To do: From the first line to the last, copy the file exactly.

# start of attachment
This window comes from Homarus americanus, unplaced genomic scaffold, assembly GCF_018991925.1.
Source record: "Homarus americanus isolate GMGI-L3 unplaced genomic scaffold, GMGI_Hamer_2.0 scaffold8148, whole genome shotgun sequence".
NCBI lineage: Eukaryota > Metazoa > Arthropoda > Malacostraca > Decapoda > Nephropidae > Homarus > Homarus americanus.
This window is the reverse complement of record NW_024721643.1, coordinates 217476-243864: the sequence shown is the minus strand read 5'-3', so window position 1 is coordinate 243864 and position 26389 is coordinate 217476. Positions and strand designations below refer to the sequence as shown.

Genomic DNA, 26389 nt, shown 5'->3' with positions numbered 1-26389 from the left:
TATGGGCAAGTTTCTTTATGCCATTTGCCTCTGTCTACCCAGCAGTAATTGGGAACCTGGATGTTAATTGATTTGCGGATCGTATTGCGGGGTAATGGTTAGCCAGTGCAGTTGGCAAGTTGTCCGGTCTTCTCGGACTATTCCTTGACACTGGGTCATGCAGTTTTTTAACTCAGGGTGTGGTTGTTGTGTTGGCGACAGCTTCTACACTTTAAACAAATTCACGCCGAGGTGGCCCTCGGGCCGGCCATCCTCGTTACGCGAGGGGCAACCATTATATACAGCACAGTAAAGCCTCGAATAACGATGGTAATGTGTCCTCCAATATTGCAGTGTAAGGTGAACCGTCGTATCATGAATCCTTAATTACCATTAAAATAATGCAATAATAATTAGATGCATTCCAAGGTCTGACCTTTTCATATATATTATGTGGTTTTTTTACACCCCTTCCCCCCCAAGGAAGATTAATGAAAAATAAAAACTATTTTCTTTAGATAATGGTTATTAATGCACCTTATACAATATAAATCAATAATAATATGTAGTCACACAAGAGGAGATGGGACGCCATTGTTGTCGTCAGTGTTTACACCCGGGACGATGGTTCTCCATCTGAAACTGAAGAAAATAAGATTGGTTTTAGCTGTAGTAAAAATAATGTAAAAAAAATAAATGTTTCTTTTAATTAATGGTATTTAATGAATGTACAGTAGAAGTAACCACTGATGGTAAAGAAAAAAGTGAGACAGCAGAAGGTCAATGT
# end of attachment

This window comes from Homarus americanus, unplaced genomic scaffold, assembly GCF_018991925.1.
Source record: "Homarus americanus isolate GMGI-L3 unplaced genomic scaffold, GMGI_Hamer_2.0 scaffold8148, whole genome shotgun sequence".
NCBI lineage: Eukaryota > Metazoa > Arthropoda > Malacostraca > Decapoda > Nephropidae > Homarus > Homarus americanus.
This window is the reverse complement of record NW_024721643.1, coordinates 217476-243864: the sequence shown is the minus strand read 5'-3', so window position 1 is coordinate 243864 and position 26389 is coordinate 217476. Positions and strand designations below refer to the sequence as shown.

Genomic DNA, 26389 nt, shown 5'->3' with positions numbered 1-26389 from the left:
TATGGGCAAGTTTCTTTATGCCATTTGCCTCTGTCTACCCAGCAGTAATTGGGAACCTGGATGTTAATTGATTTGCGGATCGTATTGCGGGGTAATGGTTAGCCAGTGCAGTTGGCAAGTTGTCCGGTCTTCTCGGACTATTCCTTGACACTGGGTCATGCAGTTTTTTAACTCAGGGTGTGGTTGTTGTGTTGGCGACAGCTTCTACACTTTAAACAAATTCACGCCGAGGTGGCCCTCGGGCCGGCCATCCTCGTTACGCGAGGGGCAACCATTATATACAGCACAGTAAAGCCTCGAATAACGATGGTAATGTGTCCTCCAATATTGCAGTGTAAGGTGAACCGTCGTATCATGAATCCTTAATTACCATTAAAATAATGCAATAATAATTAGATGCATTCCAAGGTCTGACCTTTTCATATATATTATGTGGTTTTTTTACACCCCTTCCCCCCCAAGGAAGATTAATGAAAAATAAAAACTATTTTCTTTAGATAATGGTTATTAATGCACCTTATACAATATAAATCAATAATAATATGTAGTCACACAAGAGGAGATGGGACGCCATTGTTGTCGTCAGTGTTTACACCCGGGACGATGGTTCTCCATCTGAAACTGAAGAAAATAAGATTGGTTTTAGCTGTAGTAAAAATAATGTAAAAAAAATAAATGTTTCTTTTAATTAATGGTATTTAATGAATGTACAGTAGAAGTAACCACTGATGGTAAAGAAAAAAGTGAGACAGCAGAAGGTCAATGT